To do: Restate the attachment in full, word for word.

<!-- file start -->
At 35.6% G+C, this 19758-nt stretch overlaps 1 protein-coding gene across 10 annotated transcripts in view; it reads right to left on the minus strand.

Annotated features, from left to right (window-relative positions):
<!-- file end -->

At 35.6% G+C, this 19758-nt stretch overlaps 1 protein-coding gene across 10 annotated transcripts in view; it reads right to left on the minus strand.

Annotated features, from left to right (window-relative positions):